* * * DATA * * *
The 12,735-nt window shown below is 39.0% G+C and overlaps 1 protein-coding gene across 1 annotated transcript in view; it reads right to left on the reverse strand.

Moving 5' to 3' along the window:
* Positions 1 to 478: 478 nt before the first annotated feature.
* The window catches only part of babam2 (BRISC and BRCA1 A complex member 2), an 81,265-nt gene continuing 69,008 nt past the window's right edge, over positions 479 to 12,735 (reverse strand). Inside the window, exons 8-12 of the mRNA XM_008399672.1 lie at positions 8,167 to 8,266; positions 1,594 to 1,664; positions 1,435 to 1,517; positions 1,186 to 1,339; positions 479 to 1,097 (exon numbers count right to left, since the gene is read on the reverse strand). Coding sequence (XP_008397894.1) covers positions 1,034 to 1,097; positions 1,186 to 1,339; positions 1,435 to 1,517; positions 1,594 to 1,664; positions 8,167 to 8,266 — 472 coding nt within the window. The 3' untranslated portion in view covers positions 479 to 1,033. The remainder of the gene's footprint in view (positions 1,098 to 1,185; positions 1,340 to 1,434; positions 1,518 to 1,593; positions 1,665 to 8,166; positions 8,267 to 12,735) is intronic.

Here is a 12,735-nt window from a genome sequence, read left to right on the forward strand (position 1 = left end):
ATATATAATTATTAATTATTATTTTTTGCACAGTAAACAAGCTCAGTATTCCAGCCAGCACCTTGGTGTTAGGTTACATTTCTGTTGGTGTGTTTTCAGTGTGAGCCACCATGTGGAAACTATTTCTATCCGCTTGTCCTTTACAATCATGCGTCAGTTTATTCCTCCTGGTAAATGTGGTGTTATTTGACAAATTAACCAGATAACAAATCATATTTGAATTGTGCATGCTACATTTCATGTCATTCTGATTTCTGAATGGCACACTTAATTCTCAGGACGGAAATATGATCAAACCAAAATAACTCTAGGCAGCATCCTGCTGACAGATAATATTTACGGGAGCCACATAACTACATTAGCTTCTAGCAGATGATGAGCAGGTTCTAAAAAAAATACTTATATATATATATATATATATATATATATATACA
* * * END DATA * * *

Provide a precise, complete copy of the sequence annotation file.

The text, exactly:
The 12,735-nt window shown below is 39.0% G+C and overlaps 1 protein-coding gene across 1 annotated transcript in view; it reads right to left on the reverse strand.

Moving 5' to 3' along the window:
* Positions 1 to 478: 478 nt before the first annotated feature.
* The window catches only part of babam2 (BRISC and BRCA1 A complex member 2), an 81,265-nt gene continuing 69,008 nt past the window's right edge, over positions 479 to 12,735 (reverse strand). Inside the window, exons 8-12 of the mRNA XM_008399672.1 lie at positions 8,167 to 8,266; positions 1,594 to 1,664; positions 1,435 to 1,517; positions 1,186 to 1,339; positions 479 to 1,097 (exon numbers count right to left, since the gene is read on the reverse strand). Coding sequence (XP_008397894.1) covers positions 1,034 to 1,097; positions 1,186 to 1,339; positions 1,435 to 1,517; positions 1,594 to 1,664; positions 8,167 to 8,266 — 472 coding nt within the window. The 3' untranslated portion in view covers positions 479 to 1,033. The remainder of the gene's footprint in view (positions 1,098 to 1,185; positions 1,340 to 1,434; positions 1,518 to 1,593; positions 1,665 to 8,166; positions 8,267 to 12,735) is intronic.

Here is a 12,735-nt window from a genome sequence, read left to right on the forward strand (position 1 = left end):
ATATATAATTATTAATTATTATTTTTTGCACAGTAAACAAGCTCAGTATTCCAGCCAGCACCTTGGTGTTAGGTTACATTTCTGTTGGTGTGTTTTCAGTGTGAGCCACCATGTGGAAACTATTTCTATCCGCTTGTCCTTTACAATCATGCGTCAGTTTATTCCTCCTGGTAAATGTGGTGTTATTTGACAAATTAACCAGATAACAAATCATATTTGAATTGTGCATGCTACATTTCATGTCATTCTGATTTCTGAATGGCACACTTAATTCTCAGGACGGAAATATGATCAAACCAAAATAACTCTAGGCAGCATCCTGCTGACAGATAATATTTACGGGAGCCACATAACTACATTAGCTTCTAGCAGATGATGAGCAGGTTCTAAAAAAAATACTTATATATATATATATATATATATATATATATACA